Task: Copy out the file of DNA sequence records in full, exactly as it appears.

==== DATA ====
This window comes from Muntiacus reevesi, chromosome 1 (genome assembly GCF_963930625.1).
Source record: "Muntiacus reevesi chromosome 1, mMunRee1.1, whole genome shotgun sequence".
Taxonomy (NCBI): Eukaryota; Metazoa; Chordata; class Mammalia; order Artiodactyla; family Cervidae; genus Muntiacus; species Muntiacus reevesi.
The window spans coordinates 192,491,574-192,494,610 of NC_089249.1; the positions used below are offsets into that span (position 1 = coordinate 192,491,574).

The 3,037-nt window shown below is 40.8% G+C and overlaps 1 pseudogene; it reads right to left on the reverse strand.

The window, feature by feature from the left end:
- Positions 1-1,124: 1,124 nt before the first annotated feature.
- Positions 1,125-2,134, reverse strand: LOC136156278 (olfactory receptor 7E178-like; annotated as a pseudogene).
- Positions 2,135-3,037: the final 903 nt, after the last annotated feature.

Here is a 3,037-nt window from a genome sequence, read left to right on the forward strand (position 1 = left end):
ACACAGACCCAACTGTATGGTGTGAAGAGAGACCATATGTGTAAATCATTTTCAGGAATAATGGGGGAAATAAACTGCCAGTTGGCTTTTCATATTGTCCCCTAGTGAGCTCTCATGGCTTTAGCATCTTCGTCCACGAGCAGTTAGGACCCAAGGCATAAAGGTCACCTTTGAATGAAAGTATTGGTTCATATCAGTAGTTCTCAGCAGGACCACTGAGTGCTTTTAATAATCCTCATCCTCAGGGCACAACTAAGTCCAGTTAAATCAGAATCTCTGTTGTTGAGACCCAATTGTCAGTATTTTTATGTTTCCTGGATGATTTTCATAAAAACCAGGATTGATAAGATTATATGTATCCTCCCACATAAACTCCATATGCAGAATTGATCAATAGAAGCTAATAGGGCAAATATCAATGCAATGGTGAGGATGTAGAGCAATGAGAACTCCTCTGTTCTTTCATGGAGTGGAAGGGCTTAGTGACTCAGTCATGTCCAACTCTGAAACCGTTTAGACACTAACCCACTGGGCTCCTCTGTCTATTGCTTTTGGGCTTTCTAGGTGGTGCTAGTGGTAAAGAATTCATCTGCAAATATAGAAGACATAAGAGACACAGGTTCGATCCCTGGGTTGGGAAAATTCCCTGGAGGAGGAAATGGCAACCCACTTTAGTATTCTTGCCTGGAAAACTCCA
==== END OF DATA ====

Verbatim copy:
This window comes from Muntiacus reevesi, chromosome 1 (genome assembly GCF_963930625.1).
Source record: "Muntiacus reevesi chromosome 1, mMunRee1.1, whole genome shotgun sequence".
Taxonomy (NCBI): Eukaryota; Metazoa; Chordata; class Mammalia; order Artiodactyla; family Cervidae; genus Muntiacus; species Muntiacus reevesi.
The window spans coordinates 192,491,574-192,494,610 of NC_089249.1; the positions used below are offsets into that span (position 1 = coordinate 192,491,574).

The 3,037-nt window shown below is 40.8% G+C and overlaps 1 pseudogene; it reads right to left on the reverse strand.

The window, feature by feature from the left end:
- Positions 1-1,124: 1,124 nt before the first annotated feature.
- Positions 1,125-2,134, reverse strand: LOC136156278 (olfactory receptor 7E178-like; annotated as a pseudogene).
- Positions 2,135-3,037: the final 903 nt, after the last annotated feature.

Here is a 3,037-nt window from a genome sequence, read left to right on the forward strand (position 1 = left end):
ACACAGACCCAACTGTATGGTGTGAAGAGAGACCATATGTGTAAATCATTTTCAGGAATAATGGGGGAAATAAACTGCCAGTTGGCTTTTCATATTGTCCCCTAGTGAGCTCTCATGGCTTTAGCATCTTCGTCCACGAGCAGTTAGGACCCAAGGCATAAAGGTCACCTTTGAATGAAAGTATTGGTTCATATCAGTAGTTCTCAGCAGGACCACTGAGTGCTTTTAATAATCCTCATCCTCAGGGCACAACTAAGTCCAGTTAAATCAGAATCTCTGTTGTTGAGACCCAATTGTCAGTATTTTTATGTTTCCTGGATGATTTTCATAAAAACCAGGATTGATAAGATTATATGTATCCTCCCACATAAACTCCATATGCAGAATTGATCAATAGAAGCTAATAGGGCAAATATCAATGCAATGGTGAGGATGTAGAGCAATGAGAACTCCTCTGTTCTTTCATGGAGTGGAAGGGCTTAGTGACTCAGTCATGTCCAACTCTGAAACCGTTTAGACACTAACCCACTGGGCTCCTCTGTCTATTGCTTTTGGGCTTTCTAGGTGGTGCTAGTGGTAAAGAATTCATCTGCAAATATAGAAGACATAAGAGACACAGGTTCGATCCCTGGGTTGGGAAAATTCCCTGGAGGAGGAAATGGCAACCCACTTTAGTATTCTTGCCTGGAAAACTCCA